As an example of the way in which native customs are sometimes misunderstood by even the best-meaning of white men, it may perhaps be mentioned that a missionary of great experience and high standing on the West Coast who had heard something of the Efik
rites above described, related them in somewhat garbled form as proof of the joy of these women on being temporarily released from the control of their men-folk!
Although these two societies, Ebere and Than Isong, are the only ones which we were able to trace as still existing among Ibibio women, yet accident brought to light a very different state of affairs which had obtained in former days.
While collecting information concerning the ceremonies which custom had decreed should be performed on the deaths of Efik chiefs who had held great positions in the Egbo Society--the most important secret cult among Efik and Ekoi men--my husband discovered that when "the Egbo" flees the town, as he is usually supposed to do after such an event, should the surviving members fail to catch and bring him back in triumph, they are forced to enlist the services of an ancient woman who must belong to one of the ruling families. At her call the spirit usually returns, although he has refused to pay attention to the summons of any man. This need to ask the help of a woman seemed strange in a society from which women are excluded on penalty of death from witnessing the rites. My husband therefore inquired as to the origin of the custom and was told, after considerable hesitation, that feminine aid was necessary because Egbo was originally a woman's secret society, until the men wrested from them its secrets, learnt the rites, and then drove out women from all participation therein. 1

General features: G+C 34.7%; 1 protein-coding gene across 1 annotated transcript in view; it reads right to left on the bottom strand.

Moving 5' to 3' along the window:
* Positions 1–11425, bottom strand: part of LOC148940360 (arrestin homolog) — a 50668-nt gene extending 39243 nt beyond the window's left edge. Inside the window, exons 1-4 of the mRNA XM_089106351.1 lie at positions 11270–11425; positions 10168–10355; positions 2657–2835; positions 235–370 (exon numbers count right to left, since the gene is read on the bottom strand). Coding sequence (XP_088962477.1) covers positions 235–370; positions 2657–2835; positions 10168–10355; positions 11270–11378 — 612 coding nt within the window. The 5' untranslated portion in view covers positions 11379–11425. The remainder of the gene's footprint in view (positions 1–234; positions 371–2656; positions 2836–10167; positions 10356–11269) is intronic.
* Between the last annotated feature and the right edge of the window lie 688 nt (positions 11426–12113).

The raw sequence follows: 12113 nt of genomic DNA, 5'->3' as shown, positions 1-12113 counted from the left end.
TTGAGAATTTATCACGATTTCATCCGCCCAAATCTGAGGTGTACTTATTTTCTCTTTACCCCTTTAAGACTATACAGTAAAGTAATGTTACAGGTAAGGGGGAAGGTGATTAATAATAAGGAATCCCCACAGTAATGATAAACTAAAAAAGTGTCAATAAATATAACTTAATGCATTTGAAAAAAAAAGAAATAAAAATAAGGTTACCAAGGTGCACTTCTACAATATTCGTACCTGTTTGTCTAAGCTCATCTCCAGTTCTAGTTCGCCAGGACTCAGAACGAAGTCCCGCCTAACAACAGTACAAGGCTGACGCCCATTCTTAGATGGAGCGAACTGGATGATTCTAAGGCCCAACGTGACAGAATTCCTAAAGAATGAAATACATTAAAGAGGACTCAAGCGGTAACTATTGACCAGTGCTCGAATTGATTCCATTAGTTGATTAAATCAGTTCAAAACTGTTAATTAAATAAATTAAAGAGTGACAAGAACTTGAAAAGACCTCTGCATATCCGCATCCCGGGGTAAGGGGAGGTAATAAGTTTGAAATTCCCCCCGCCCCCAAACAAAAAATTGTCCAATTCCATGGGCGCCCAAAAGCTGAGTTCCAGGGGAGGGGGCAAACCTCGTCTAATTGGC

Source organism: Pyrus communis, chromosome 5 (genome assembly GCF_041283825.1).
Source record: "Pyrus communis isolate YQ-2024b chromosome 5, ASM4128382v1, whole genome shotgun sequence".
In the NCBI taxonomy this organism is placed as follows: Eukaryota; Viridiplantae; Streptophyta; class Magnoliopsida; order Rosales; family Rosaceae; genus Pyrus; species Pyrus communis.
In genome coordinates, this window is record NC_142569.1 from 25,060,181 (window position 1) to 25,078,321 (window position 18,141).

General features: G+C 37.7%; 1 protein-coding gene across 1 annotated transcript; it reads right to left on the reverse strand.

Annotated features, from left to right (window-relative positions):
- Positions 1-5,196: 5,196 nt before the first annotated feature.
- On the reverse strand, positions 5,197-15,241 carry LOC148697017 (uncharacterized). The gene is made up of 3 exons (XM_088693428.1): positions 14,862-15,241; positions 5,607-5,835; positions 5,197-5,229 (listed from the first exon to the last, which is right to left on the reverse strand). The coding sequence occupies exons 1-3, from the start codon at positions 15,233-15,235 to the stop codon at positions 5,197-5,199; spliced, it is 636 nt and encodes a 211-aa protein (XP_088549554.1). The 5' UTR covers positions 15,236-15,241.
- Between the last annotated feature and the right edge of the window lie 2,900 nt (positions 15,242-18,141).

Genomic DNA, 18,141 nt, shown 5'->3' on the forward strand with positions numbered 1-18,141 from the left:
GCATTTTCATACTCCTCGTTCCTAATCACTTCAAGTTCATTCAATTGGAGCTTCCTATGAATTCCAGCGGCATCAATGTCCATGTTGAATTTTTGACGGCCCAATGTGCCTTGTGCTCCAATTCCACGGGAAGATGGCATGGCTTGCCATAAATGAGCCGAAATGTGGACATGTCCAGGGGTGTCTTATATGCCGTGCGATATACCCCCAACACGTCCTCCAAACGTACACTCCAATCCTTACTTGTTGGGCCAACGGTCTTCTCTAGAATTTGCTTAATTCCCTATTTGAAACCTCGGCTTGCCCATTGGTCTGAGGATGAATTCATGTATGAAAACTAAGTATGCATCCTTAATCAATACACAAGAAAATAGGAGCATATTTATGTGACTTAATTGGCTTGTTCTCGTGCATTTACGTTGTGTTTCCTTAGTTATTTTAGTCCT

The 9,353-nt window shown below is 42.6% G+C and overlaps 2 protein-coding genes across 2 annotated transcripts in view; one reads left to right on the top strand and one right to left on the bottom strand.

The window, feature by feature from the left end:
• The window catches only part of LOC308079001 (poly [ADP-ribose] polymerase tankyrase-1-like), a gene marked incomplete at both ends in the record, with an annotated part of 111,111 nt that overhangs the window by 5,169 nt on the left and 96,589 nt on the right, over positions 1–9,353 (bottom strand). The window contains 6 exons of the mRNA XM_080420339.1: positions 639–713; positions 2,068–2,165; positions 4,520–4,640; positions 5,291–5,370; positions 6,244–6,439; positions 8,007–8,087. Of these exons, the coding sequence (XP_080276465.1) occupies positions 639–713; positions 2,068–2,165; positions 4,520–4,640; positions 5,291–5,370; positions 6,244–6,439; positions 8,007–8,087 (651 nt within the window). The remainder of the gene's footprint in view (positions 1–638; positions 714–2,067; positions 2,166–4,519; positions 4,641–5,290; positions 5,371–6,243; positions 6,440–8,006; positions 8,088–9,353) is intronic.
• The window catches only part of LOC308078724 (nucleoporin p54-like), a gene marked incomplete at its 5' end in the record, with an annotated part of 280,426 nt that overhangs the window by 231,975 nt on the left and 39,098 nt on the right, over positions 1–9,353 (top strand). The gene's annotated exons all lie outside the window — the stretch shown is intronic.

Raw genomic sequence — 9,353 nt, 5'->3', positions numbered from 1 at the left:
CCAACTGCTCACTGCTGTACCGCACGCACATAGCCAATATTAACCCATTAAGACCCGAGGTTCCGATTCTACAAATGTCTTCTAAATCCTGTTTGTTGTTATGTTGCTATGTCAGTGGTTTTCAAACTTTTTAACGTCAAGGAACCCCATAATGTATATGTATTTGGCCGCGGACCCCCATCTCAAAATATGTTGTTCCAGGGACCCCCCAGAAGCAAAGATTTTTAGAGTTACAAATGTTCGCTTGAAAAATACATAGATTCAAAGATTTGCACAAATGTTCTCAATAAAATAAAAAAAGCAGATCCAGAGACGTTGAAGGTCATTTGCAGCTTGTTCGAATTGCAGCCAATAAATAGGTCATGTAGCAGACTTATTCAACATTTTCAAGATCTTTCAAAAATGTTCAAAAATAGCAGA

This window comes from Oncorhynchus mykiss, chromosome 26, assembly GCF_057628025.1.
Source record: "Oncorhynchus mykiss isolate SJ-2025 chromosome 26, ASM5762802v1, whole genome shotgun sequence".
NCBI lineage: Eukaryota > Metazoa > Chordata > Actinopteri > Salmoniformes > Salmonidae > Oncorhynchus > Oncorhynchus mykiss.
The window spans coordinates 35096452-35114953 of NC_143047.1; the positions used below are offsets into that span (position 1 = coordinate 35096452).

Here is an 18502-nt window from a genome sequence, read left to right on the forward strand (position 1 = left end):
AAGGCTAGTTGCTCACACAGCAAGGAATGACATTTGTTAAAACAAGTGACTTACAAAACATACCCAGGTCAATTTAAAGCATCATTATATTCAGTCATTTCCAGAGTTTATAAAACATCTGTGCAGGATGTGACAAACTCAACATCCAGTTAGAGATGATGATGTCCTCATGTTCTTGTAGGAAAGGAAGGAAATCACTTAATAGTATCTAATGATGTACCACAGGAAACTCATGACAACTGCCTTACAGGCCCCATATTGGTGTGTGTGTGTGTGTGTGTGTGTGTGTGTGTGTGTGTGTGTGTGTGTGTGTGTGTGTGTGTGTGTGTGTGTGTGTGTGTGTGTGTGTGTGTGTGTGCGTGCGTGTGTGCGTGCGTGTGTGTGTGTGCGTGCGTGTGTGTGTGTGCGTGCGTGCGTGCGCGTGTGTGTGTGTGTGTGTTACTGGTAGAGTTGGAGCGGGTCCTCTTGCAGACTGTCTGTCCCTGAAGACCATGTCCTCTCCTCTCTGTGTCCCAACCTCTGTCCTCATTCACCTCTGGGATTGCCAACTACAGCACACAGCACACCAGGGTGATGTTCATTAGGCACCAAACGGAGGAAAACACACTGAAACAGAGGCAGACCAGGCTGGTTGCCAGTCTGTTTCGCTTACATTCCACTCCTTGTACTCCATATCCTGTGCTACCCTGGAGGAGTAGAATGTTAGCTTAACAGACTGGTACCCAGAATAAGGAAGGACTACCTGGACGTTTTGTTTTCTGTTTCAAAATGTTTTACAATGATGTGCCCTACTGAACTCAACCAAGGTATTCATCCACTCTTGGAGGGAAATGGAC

To-day, save in the depths of the bush, where many of the old ceremonies are still carried out whenever there seems a chance of eluding the vigilance of "Government," death can no longer be inflicted on women who have trespassed, either accidentally or with intention, on places set apart for the carrying out of Egbo plays. One such execution, however, happened just before our arrival at Oban, and is thus described:
"The sacred images, etc. are carried to a part of the bush where a little hut of green boughs has been built to receive them. Sentries are posted to keep all intruders from coming within a mile of this spot. On one occasion, however, two young girls, sisters, happened to have missed the patrol and trespassed unwittingly within the sacred precincts, probably in search of nuts or bush fruits which abound everywhere. They were caught by the sentries, brought before the Egbo, condemned to death and hanged almost immediately. Their brother, who was a member of the highest grade of the society, was allowed as a great favour to be present at their death, and afterwards to carry home the bodies to his family. Of redress in such a case there could be neither hope nor thought." 1